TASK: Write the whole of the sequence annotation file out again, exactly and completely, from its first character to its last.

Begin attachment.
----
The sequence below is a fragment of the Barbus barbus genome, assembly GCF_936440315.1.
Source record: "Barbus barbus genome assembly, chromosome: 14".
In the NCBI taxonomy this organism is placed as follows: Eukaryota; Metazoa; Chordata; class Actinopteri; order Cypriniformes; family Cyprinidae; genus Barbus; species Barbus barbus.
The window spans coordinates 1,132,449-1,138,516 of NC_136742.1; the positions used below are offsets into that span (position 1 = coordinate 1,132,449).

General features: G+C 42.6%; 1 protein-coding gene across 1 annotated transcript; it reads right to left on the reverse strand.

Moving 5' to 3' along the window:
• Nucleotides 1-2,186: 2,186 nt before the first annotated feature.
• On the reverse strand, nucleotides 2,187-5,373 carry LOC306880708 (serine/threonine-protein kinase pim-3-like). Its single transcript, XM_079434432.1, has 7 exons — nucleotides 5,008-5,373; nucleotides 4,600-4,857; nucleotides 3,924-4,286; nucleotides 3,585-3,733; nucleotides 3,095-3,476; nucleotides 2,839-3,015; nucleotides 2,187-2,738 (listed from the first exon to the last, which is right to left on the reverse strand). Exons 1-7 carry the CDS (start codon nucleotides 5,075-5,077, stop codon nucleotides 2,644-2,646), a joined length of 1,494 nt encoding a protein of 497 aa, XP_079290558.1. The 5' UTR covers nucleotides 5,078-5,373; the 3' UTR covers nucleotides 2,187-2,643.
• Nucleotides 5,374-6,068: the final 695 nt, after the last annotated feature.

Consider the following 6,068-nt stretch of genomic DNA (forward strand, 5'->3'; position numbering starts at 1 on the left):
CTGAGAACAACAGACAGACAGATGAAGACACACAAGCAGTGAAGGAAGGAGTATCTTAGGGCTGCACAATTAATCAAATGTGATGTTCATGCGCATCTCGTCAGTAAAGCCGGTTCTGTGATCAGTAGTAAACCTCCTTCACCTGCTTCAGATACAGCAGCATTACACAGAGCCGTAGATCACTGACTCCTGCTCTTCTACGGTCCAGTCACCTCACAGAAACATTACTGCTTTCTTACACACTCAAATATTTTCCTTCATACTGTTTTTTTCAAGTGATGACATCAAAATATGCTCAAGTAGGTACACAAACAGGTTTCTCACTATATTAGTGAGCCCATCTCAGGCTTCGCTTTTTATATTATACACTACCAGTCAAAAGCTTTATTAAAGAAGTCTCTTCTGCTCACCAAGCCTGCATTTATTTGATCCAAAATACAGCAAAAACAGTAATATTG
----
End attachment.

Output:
The sequence below is a fragment of the Barbus barbus genome, assembly GCF_936440315.1.
Source record: "Barbus barbus genome assembly, chromosome: 14".
In the NCBI taxonomy this organism is placed as follows: Eukaryota; Metazoa; Chordata; class Actinopteri; order Cypriniformes; family Cyprinidae; genus Barbus; species Barbus barbus.
The window spans coordinates 1,132,449-1,138,516 of NC_136742.1; the positions used below are offsets into that span (position 1 = coordinate 1,132,449).

General features: G+C 42.6%; 1 protein-coding gene across 1 annotated transcript; it reads right to left on the reverse strand.

Moving 5' to 3' along the window:
• Nucleotides 1-2,186: 2,186 nt before the first annotated feature.
• On the reverse strand, nucleotides 2,187-5,373 carry LOC306880708 (serine/threonine-protein kinase pim-3-like). Its single transcript, XM_079434432.1, has 7 exons — nucleotides 5,008-5,373; nucleotides 4,600-4,857; nucleotides 3,924-4,286; nucleotides 3,585-3,733; nucleotides 3,095-3,476; nucleotides 2,839-3,015; nucleotides 2,187-2,738 (listed from the first exon to the last, which is right to left on the reverse strand). Exons 1-7 carry the CDS (start codon nucleotides 5,075-5,077, stop codon nucleotides 2,644-2,646), a joined length of 1,494 nt encoding a protein of 497 aa, XP_079290558.1. The 5' UTR covers nucleotides 5,078-5,373; the 3' UTR covers nucleotides 2,187-2,643.
• Nucleotides 5,374-6,068: the final 695 nt, after the last annotated feature.

Consider the following 6,068-nt stretch of genomic DNA (forward strand, 5'->3'; position numbering starts at 1 on the left):
CTGAGAACAACAGACAGACAGATGAAGACACACAAGCAGTGAAGGAAGGAGTATCTTAGGGCTGCACAATTAATCAAATGTGATGTTCATGCGCATCTCGTCAGTAAAGCCGGTTCTGTGATCAGTAGTAAACCTCCTTCACCTGCTTCAGATACAGCAGCATTACACAGAGCCGTAGATCACTGACTCCTGCTCTTCTACGGTCCAGTCACCTCACAGAAACATTACTGCTTTCTTACACACTCAAATATTTTCCTTCATACTGTTTTTTTCAAGTGATGACATCAAAATATGCTCAAGTAGGTACACAAACAGGTTTCTCACTATATTAGTGAGCCCATCTCAGGCTTCGCTTTTTATATTATACACTACCAGTCAAAAGCTTTATTAAAGAAGTCTCTTCTGCTCACCAAGCCTGCATTTATTTGATCCAAAATACAGCAAAAACAGTAATATTG